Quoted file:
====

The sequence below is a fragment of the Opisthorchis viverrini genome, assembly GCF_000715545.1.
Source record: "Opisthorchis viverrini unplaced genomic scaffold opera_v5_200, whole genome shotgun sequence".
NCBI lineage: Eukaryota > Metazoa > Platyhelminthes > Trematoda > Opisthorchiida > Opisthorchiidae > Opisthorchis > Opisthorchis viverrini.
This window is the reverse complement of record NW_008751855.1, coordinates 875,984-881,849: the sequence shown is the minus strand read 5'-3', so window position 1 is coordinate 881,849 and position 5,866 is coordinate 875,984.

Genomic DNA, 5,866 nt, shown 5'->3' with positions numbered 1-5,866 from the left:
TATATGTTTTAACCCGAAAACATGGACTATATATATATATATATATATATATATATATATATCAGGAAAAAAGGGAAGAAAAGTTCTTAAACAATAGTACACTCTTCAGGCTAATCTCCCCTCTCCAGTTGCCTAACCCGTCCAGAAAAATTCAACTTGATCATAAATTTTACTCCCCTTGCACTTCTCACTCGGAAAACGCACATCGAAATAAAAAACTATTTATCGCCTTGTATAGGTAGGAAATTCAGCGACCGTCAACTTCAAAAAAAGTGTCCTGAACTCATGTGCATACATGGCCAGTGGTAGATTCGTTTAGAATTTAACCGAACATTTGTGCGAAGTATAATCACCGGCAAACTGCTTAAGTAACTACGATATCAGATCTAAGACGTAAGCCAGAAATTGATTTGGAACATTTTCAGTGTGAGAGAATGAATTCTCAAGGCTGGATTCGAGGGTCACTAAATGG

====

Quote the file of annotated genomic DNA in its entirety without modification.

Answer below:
The sequence below is a fragment of the Opisthorchis viverrini genome, assembly GCF_000715545.1.
Source record: "Opisthorchis viverrini unplaced genomic scaffold opera_v5_200, whole genome shotgun sequence".
NCBI lineage: Eukaryota > Metazoa > Platyhelminthes > Trematoda > Opisthorchiida > Opisthorchiidae > Opisthorchis > Opisthorchis viverrini.
This window is the reverse complement of record NW_008751855.1, coordinates 875,984-881,849: the sequence shown is the minus strand read 5'-3', so window position 1 is coordinate 881,849 and position 5,866 is coordinate 875,984.

Genomic DNA, 5,866 nt, shown 5'->3' with positions numbered 1-5,866 from the left:
TATATGTTTTAACCCGAAAACATGGACTATATATATATATATATATATATATATATATATATCAGGAAAAAAGGGAAGAAAAGTTCTTAAACAATAGTACACTCTTCAGGCTAATCTCCCCTCTCCAGTTGCCTAACCCGTCCAGAAAAATTCAACTTGATCATAAATTTTACTCCCCTTGCACTTCTCACTCGGAAAACGCACATCGAAATAAAAAACTATTTATCGCCTTGTATAGGTAGGAAATTCAGCGACCGTCAACTTCAAAAAAAGTGTCCTGAACTCATGTGCATACATGGCCAGTGGTAGATTCGTTTAGAATTTAACCGAACATTTGTGCGAAGTATAATCACCGGCAAACTGCTTAAGTAACTACGATATCAGATCTAAGACGTAAGCCAGAAATTGATTTGGAACATTTTCAGTGTGAGAGAATGAATTCTCAAGGCTGGATTCGAGGGTCACTAAATGG